• LRN1212@aol.com
      I certainly agree that parents must be more involved and be given more information about decisions made in the schools. In many Title 1 schools, like the one
      Message 2 of 3 , Apr 4, 2007
      • 0 Attachment
        I certainly agree that parents must be more involved and be given more information about decisions made in the schools. In many Title 1 schools, like the one in which I teach, we have a really hard time getting parents to come to PA, Leadership Team meetings or informational meetings  (like how to help your child at home with reading/writing/math). Schools must be given the money to really reach out to parents and families and make them feel welcome and not intimidated. We need money for food and day care for families that attend workshops.  We also need money to buy material (like books) to give out to parents at workshops. The schools should be open after school for parent workshops in ESL, adult literacy, computers.  Also families should have access to the computers and the school library after school hours. Too often our parent involvement attempts only involve a few parents.  We all know that hiring a "parent coordinator", does not  necessarily  mean parents will be more involved.
         Below is an "Action Alert" from the national group, Fair Test. Instead of sanctions for schools who are not making enough progress, they are calling for help for the schools.  One very important part of that is parental involvement.  Below the Action Alert is some of the language submitted to Congress to amend NCLB from the Forum on Educational Accountability.  The entire legislation will be posted soon on the Fair Test Web site.  Lisa
         

        Act TODAY for NCLB Overhaul

         

        The Bush Administration and its Congressional allies are trying to push through fast-track renewal of the fundamentally flawed “No Child Left Behind” law without the public debate it requires.

         

        Now is the time for assessment reformers like you to act.  Contact your U.S. Senators and Representative today. Tell them NCLB should not be reauthorized unless all these issues are addressed. Ask them to contact the Education Committee and press for adoption of the reforms listed here.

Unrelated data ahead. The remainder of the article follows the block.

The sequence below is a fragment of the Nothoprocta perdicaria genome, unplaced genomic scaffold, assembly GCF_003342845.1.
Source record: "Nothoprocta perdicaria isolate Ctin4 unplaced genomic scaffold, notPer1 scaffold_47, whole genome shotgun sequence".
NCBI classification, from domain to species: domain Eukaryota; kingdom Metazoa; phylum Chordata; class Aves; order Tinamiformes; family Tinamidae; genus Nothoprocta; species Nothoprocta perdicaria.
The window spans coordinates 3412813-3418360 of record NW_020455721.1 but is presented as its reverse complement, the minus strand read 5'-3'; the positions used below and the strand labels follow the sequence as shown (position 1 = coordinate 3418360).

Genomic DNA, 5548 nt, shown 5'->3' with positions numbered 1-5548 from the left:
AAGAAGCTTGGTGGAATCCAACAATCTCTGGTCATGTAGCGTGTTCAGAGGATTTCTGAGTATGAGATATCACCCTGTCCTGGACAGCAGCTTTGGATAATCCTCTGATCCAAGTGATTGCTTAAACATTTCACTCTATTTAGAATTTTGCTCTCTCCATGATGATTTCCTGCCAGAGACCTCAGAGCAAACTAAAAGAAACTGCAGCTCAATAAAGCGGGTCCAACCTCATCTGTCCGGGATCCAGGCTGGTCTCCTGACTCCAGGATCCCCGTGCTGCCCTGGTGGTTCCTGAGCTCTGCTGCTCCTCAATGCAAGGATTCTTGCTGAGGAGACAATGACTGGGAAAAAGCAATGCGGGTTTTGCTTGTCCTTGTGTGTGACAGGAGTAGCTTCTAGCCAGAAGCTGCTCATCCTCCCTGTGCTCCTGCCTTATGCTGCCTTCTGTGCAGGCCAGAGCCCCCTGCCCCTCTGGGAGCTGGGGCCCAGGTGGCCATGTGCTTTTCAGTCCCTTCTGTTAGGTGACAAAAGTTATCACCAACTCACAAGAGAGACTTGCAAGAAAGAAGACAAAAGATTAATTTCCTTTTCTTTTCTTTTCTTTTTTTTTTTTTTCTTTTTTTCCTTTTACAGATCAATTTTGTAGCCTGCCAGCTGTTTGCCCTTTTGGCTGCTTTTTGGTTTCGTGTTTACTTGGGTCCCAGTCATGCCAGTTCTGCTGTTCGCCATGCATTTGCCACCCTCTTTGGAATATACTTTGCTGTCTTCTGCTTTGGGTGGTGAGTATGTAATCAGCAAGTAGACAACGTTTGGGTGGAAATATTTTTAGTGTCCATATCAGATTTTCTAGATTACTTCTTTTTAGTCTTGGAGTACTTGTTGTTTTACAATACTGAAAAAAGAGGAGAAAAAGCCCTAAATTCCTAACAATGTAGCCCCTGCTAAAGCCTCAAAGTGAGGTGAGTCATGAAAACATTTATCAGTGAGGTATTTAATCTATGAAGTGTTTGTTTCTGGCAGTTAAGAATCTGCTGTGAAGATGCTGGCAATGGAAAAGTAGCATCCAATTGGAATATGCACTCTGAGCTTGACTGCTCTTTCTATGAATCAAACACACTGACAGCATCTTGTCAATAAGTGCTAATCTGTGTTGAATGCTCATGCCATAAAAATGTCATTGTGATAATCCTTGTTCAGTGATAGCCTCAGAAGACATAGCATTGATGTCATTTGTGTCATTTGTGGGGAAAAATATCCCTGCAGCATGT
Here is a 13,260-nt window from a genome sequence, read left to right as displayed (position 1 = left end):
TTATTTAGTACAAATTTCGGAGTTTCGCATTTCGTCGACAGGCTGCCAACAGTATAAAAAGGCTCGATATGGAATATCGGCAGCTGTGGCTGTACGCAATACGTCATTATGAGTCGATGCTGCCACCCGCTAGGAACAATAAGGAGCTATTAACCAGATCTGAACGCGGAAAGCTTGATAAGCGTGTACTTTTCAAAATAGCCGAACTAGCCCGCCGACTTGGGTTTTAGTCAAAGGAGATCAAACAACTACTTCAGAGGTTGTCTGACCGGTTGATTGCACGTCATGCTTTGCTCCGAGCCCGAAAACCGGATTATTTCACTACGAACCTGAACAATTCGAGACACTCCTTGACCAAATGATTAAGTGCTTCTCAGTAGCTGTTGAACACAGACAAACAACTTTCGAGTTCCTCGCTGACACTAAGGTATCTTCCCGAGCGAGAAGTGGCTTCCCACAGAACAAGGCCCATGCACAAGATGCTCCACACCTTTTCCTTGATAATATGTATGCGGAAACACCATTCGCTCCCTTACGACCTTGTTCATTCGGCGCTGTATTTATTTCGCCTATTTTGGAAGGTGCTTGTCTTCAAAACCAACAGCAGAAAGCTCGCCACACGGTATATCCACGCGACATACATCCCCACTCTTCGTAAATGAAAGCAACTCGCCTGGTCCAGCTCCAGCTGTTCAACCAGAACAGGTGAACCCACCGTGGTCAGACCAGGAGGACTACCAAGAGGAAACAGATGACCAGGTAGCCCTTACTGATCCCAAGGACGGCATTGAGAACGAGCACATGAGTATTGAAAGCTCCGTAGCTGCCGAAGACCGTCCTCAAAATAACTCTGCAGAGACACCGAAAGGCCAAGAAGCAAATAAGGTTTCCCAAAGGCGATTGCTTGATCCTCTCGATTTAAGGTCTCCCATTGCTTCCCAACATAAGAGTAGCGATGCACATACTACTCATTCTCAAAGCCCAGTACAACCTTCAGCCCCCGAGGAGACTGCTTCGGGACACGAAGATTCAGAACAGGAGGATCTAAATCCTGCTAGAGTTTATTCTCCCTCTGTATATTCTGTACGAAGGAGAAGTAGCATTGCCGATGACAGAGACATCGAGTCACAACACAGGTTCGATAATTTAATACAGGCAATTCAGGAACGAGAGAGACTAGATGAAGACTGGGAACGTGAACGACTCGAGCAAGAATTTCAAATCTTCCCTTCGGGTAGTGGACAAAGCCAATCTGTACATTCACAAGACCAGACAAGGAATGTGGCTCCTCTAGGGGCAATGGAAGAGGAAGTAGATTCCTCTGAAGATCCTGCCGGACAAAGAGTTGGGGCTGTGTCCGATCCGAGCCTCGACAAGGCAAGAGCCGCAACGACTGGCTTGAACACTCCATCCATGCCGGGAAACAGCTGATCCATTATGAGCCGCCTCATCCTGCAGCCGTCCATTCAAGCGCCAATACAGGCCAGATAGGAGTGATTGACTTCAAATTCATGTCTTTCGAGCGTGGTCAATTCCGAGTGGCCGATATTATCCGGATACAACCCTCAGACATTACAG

• End arbitrary and unrealistic “Adequate Yearly Progress” (AYP) requirements used to punish schools not on track to having all students score “proficient” by 2014. AYP should be replaced by expectations based on real-world rates of improved student achievement. Academic progress should be measured by multiple sources of evidence, not just standardized test scores.

         

        • Reduce excessive top-down testing mandates. The requirement that states assess each student every year in grades three through eight (and once in high school) should be reduced to once each in elementary, middle and high school. Over-testing takes time away from real teaching and learning.

         

        • Remove counter-productive sanctions. Escalating punitive consequences, which lack evidence of success, should be eliminated. These include requirements to spend money on school transfers and tutoring, as well as provisions calling for the replacement of teachers or privatizing control over schools.

         

        • Replace NCLB’s test-and-punish approach with support for improving educational quality. This includes holding schools accountable for making systemic changes through locally controlled professional development and family involvement programs. Federal funding should be more than doubled so that all eligible children receive support.

         

        The thrust of this approach is outlined in the Joint Organizational Statement on NCLB http://www.fairtest.org/joint%20statement%20civil%20rights%20grps%2010-21-04.html with details in Redefining Accountability: Improving Student Learning by Building Capacity. http://www.fairtest.org/FEA_Home.html.  

         

        Members of Congress are in their home districts during the first half of April. Take advantage of this opportunity to make your views heard. Personal calls, letters, faxes and visits are much more effective than email.  Addresses and phone numbers are available at http://www.house.gov and http://www.senate.gov.

         

        Please take action today.  The U.S. will continue to leave many children behind unless your voice is heard.

         

         

        Proposed actual changes to NCLB:

        Amendments to Section 1118.

        Sec. 1118. PARENTAL INVOLVEMENT

         

        I. In the caption, after “INVOLVEMENT”, insert “AND SUPPORT”, so that the new caption reads: “Sec. 1118. PARENTAL INVOLVEMENT AND SUPPORT”.